“Terrible Revelations of Cruelty to Convicts in Georgia” American Sentinel 10, 7, p. 54.

SAVANNAH, GA., Jan. 31.—The Grand Jury, after making investigation, returned a sensational presentment to-day with regard to the county chain-gang, made up of petty offenders. Twenty-one men are disabled, most of them permanently, from fearful exposure in recent freezing weather. A number were made to break ice in the canal and work in freezing water without shoes and with nothing but their trousers to protect them. Few of the men have been brought to the hospital in this city, and seventeen, the report says, now lie on hard board beds in the convict camp wrapped in blankets, emaciated and disabled. The report continues:—

The convicts in the hospitals can neither stand nor walk. They are unable to wear shoes; they lie chained and huddled together, suffering from what, in this climate, is a most unusual affliction, but which is a slow and certain torture. Some of them will lose fingers and toes. Their feet are swollen and discolored, large gaping wounds are discharging blood and mucus, and in two or three instances the men show signs of prostration.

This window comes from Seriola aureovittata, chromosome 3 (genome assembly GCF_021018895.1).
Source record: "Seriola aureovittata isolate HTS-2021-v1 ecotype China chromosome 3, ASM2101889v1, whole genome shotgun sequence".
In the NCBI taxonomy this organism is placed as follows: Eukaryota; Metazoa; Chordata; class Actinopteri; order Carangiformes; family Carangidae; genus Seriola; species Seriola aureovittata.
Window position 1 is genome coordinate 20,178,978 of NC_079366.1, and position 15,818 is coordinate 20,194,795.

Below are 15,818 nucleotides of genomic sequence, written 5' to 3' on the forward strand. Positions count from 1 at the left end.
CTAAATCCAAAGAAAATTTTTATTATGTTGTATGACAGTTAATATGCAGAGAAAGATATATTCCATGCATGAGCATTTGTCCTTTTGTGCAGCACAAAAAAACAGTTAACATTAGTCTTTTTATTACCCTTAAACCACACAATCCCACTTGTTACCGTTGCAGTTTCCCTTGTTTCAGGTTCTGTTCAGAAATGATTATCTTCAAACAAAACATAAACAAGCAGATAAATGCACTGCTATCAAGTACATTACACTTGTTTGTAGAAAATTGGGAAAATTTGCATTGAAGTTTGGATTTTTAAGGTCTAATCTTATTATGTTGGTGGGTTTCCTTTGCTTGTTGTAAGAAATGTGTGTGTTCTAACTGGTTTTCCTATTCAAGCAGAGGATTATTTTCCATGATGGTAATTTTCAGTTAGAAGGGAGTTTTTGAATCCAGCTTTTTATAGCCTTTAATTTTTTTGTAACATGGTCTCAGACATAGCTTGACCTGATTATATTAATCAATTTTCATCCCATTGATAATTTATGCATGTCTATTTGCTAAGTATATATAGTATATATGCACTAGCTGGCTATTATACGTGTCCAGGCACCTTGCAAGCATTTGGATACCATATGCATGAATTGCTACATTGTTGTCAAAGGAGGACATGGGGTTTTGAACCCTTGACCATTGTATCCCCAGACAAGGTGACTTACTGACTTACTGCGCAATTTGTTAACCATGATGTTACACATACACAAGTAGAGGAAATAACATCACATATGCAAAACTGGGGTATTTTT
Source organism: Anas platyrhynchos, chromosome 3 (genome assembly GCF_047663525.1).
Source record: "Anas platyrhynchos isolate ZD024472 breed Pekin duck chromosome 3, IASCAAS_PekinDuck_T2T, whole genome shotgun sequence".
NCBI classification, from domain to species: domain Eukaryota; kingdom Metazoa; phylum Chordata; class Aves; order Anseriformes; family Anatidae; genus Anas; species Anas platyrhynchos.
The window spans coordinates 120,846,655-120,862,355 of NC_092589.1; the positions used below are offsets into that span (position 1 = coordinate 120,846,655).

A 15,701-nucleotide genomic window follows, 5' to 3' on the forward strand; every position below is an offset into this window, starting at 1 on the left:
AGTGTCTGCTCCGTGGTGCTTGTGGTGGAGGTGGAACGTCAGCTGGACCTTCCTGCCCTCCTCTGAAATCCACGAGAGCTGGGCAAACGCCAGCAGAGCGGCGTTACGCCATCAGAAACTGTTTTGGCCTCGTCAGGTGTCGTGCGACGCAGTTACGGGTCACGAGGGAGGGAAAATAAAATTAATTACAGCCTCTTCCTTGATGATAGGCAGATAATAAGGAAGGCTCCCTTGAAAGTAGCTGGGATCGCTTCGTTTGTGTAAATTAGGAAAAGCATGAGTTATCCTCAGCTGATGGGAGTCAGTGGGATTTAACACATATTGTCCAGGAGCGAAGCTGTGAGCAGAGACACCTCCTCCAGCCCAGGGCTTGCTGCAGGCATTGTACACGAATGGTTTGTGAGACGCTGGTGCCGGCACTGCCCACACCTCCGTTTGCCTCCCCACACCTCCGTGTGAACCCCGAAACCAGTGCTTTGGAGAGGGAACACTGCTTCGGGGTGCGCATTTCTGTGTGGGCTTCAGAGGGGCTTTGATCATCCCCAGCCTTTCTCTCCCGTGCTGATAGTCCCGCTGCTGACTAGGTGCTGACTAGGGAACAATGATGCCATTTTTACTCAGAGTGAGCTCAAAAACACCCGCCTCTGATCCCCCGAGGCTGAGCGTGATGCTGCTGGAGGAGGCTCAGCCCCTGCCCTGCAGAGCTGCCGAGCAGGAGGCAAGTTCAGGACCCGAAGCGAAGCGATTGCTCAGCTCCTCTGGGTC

Of the convicts in the city hospital one or more will lose a leg.—New York World, Feb. 1, 1895.

One can but shudder as he reads this and remembers that under the Sunday law of Georgia, conscientious Christian men, whose only offense is working on Sunday after having kept “the Sabbath according to the commandment,” are liable to be subjected to the indignities and tortures incident to the inhuman system of leasing convicts in vogue in that State. But whether Christian men or hardened criminals are the victims, such cruelty is utterly abhorrent to every feeling of humanity, and the men responsible for such barbarities should be severely punished. Until such things cease we should, as a people, cease to boast of our nineteenth century civilization. [56]

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